Considering India Travel? 10 things to know
Something to consider for India travel: if you’re looking for a unique travelling experience, backpacking India can offer one like no other. And I mean “experience” in every sense of the word, as India runs on its own system – one that defies logic time and time again. At some point your patience will be tested. Your baseline of “standards” will completely reset. The absolute chaos will start to wear you down.
Yet somehow, the system works. And once you pass this initial hurdle (give it at least a week), you’ll see just how much this country has to offer! Whether you’re looking to explore new cultures, photograph amazing scenes, get your yoga/spiritual side on, or just totally chill out, you can do it all here. Eye-popping landscapes. Super-friendly people. Amazing food. The birthplace of yoga and meditation. And all at a ridiculously cheap price!
I’m currently on my 6th trip of India travel, this one being a long-term trip after taking a sabbatical from work. For the record, I’ve also backpacked extensively through Europe, Southeast Asia, and Central America. These were all great regions to explore, and I had an amazing time on those trips. But in the end, I am just hooked on backpacking India because of it’s uniqueness. To me, none of the other options compared on a total scale to the overall experience that is this beautiful crazy country can offer. I hope you’ll agree!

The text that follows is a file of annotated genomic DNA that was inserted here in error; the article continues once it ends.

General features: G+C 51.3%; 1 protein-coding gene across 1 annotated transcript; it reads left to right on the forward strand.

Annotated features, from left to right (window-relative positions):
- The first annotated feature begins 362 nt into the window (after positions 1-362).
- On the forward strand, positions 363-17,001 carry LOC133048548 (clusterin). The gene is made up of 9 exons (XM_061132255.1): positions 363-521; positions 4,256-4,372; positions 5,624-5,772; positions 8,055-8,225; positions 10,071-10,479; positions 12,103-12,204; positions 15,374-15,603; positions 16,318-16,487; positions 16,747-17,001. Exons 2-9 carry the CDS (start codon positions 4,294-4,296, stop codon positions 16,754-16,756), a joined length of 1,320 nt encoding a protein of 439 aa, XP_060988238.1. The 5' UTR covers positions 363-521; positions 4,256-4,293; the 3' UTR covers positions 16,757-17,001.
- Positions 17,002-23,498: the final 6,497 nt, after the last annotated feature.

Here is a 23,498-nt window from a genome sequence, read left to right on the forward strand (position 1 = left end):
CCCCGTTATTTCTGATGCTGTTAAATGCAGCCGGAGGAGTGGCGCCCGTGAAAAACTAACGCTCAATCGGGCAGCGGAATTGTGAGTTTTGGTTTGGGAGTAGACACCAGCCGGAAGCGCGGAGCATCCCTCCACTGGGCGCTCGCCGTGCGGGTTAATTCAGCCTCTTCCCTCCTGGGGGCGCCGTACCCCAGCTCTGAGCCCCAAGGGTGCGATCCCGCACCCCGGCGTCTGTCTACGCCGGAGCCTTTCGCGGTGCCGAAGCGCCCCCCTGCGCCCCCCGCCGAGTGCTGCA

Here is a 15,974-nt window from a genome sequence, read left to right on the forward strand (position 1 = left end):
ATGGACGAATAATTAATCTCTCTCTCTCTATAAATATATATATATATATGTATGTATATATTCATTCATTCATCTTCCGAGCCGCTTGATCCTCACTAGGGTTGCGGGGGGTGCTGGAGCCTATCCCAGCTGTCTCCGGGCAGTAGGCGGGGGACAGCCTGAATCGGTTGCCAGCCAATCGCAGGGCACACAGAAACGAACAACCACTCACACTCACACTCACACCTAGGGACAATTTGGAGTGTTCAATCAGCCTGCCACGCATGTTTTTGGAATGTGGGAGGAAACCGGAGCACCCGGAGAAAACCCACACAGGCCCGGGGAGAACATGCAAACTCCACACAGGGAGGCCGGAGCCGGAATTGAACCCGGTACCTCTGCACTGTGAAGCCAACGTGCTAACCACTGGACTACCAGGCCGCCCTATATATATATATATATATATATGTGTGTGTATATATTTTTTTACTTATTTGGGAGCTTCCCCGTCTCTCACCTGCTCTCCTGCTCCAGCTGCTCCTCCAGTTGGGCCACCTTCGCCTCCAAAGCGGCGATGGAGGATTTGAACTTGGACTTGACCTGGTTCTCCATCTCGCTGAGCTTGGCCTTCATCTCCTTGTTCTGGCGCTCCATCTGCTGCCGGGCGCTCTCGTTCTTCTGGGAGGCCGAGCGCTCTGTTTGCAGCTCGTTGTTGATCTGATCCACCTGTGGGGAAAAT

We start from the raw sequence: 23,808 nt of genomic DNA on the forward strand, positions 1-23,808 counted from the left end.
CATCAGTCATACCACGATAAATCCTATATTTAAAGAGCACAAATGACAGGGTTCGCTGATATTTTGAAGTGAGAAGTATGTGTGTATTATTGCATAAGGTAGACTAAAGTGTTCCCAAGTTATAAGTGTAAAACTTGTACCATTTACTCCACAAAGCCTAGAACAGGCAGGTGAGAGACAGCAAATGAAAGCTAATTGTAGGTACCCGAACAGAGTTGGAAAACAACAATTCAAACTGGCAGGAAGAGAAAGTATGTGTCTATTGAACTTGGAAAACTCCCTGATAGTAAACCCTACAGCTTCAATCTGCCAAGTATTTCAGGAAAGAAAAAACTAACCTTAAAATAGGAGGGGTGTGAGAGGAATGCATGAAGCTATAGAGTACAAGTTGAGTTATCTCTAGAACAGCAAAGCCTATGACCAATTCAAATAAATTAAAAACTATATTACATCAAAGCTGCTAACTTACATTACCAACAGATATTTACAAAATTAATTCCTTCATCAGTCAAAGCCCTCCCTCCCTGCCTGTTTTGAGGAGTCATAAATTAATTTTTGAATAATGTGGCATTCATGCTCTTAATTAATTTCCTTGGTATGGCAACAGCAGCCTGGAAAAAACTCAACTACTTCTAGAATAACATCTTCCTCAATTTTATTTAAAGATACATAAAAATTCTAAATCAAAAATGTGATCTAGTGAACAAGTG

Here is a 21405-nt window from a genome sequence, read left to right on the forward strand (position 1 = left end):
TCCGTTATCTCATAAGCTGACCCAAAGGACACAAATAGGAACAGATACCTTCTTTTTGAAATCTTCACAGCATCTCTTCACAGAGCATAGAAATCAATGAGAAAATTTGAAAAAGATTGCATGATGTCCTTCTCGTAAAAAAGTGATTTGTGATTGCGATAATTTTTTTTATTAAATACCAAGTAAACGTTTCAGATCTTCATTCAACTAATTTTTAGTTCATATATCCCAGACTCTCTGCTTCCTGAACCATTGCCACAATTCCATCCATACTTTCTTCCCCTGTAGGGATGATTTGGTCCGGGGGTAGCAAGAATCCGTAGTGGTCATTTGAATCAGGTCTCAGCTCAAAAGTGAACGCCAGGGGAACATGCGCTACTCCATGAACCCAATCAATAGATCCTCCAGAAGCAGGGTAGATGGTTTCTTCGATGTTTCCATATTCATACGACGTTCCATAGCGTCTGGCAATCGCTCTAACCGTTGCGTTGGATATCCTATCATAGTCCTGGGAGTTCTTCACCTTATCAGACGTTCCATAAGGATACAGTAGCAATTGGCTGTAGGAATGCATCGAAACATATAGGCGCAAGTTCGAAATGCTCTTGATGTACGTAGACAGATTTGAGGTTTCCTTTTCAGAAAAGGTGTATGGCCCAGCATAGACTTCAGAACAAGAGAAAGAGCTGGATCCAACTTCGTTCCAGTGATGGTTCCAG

So before you go, I thought I would document a few overall concepts to help prep you. These are broad overviews of various topics. Feel free to drop me a line in the comments section if you want to know anything specific. Thanks for reading!
1) You will need to be open, and exercise patience during india travel
Like I said, India runs on its own system. On top of prepping for new culture, food, and climate, get ready for a new sense of time, space, privacy, and order. My advice: be open and take it all in stride. Sometimes, even partake in in the chaos. It’s more enjoyable that way.
Sometimes it can get too hot, or too loud, or too dusty, or too many people staring. Or, all of the above. And all this is going on while you wait for the bus to arrive (which was supposed to happen an hour ago). This type of scenario is bound to hit you at some point on your trip. Just be patient. Keep a book handy, and some earphones. They will definitely come in handy.
In short, if you’re the type that freaks out because the Starbucks barista only put 2 pumps of caramel syrup in your mocha-frappachino-latte instead of 3 pumps, then this country might not be for you. Actually on second thought: maybe you do need to come here, to realize that there’s more important things in life than caramel syrup pumps.
2) You need to lock down a Visa before you go
Good news: India has a new e-Tourist Visa option that came out in 2015, which allows a visit to India for a maximum of 30 days through an easy online process (FINALLY). I’ve heard nothing but positive reviews from fellow travelers on this, so get one! It typically takes 1 week to process.